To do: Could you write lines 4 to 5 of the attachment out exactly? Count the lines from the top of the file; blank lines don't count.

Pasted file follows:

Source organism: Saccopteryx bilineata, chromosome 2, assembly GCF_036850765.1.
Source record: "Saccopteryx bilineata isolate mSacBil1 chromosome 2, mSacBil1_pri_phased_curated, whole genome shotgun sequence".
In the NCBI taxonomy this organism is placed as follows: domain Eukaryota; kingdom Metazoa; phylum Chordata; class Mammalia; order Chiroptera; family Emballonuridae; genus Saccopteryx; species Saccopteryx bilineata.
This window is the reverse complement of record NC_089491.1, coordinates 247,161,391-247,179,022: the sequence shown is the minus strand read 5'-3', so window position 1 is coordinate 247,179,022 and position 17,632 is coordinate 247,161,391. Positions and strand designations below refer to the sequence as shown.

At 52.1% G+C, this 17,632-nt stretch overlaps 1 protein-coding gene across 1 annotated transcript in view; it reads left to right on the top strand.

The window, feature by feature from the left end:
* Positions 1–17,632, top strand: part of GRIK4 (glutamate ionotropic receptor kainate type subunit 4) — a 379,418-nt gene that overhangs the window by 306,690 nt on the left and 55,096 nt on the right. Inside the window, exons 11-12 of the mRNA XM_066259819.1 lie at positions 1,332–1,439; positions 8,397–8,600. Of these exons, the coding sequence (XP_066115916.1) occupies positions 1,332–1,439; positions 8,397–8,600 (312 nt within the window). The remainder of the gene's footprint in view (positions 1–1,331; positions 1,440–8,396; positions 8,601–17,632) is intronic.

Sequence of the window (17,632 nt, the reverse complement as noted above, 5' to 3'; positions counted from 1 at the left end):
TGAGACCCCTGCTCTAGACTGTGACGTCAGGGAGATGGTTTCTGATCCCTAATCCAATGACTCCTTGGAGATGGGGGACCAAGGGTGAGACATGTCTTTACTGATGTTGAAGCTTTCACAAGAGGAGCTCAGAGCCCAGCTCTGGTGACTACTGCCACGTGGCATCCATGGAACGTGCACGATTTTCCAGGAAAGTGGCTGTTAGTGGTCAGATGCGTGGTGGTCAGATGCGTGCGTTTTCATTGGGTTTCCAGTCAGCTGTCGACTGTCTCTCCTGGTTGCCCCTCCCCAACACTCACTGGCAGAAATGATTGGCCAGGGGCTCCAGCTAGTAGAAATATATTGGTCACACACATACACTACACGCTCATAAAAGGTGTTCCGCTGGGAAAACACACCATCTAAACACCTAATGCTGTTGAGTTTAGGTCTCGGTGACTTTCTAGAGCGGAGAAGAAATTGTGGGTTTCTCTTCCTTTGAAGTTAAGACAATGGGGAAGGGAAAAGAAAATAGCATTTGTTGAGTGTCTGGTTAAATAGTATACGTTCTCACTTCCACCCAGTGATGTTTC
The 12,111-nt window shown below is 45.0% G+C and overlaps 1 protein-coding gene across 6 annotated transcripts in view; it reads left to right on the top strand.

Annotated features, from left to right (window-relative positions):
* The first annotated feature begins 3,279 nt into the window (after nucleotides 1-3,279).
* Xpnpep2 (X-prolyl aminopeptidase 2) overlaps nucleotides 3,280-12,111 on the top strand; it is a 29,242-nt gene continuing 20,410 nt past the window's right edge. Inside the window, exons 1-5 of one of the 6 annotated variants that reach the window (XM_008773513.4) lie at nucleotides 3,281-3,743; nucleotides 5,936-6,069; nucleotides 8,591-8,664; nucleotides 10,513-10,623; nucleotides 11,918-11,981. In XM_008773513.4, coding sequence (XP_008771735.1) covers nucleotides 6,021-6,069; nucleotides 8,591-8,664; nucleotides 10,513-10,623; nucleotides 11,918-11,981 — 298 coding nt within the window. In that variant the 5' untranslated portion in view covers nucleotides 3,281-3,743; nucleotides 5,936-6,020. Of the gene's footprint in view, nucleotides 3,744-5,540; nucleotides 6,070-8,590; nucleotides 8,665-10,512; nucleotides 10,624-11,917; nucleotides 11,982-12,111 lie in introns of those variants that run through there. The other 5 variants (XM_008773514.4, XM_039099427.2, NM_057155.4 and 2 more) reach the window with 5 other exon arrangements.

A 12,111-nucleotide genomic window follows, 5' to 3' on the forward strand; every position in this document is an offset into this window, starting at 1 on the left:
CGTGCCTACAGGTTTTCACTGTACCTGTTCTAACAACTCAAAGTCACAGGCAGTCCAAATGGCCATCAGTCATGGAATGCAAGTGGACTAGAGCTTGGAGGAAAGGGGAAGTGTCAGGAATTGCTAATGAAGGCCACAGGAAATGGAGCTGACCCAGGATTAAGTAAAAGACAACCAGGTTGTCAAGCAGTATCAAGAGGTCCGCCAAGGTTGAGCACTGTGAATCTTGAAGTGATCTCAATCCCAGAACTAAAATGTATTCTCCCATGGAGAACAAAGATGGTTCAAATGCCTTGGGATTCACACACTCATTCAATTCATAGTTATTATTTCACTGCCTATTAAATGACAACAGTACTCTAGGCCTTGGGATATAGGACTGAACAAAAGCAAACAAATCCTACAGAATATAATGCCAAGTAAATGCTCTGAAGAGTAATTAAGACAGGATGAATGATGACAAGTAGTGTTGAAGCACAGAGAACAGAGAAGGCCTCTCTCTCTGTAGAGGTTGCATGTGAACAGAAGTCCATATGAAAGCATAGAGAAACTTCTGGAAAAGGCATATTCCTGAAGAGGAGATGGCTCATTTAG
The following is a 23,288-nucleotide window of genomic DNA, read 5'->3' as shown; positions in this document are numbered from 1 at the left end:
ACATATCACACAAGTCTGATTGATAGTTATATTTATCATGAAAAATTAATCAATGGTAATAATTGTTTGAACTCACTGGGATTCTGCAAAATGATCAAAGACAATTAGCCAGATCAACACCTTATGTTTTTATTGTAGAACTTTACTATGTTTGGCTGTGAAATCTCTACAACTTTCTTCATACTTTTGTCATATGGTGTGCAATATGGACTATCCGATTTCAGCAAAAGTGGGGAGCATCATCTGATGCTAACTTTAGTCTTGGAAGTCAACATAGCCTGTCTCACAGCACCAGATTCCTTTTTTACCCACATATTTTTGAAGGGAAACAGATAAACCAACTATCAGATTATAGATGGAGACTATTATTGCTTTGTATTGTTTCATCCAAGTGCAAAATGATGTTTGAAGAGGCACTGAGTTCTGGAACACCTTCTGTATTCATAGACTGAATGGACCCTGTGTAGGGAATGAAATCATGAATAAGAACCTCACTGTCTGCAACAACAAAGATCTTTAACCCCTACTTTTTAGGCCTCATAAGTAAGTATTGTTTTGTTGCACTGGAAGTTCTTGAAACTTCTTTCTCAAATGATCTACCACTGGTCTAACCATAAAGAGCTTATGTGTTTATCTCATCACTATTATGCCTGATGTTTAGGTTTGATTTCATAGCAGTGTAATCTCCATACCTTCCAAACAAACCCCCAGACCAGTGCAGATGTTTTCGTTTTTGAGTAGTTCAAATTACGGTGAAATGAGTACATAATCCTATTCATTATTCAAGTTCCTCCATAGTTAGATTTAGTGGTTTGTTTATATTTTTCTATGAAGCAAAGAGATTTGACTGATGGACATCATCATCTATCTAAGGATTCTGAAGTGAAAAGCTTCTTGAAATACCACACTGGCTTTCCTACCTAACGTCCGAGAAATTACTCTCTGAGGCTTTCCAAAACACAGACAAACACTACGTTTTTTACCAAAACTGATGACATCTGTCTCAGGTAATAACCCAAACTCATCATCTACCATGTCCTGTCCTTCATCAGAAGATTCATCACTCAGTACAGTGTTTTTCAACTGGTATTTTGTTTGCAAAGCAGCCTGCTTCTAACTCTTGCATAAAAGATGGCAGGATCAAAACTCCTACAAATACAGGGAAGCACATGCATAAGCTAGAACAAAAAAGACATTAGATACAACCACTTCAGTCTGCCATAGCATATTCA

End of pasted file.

This window is the reverse complement of record NC_089491.1, coordinates 247,161,391-247,179,022: the sequence shown is the minus strand read 5'-3', so window position 1 is coordinate 247,179,022 and position 17,632 is coordinate 247,161,391. Positions and strand designations below refer to the sequence as shown.

At 52.1% G+C, this 17,632-nt stretch overlaps 1 protein-coding gene across 1 annotated transcript in view; it reads left to right on the top strand.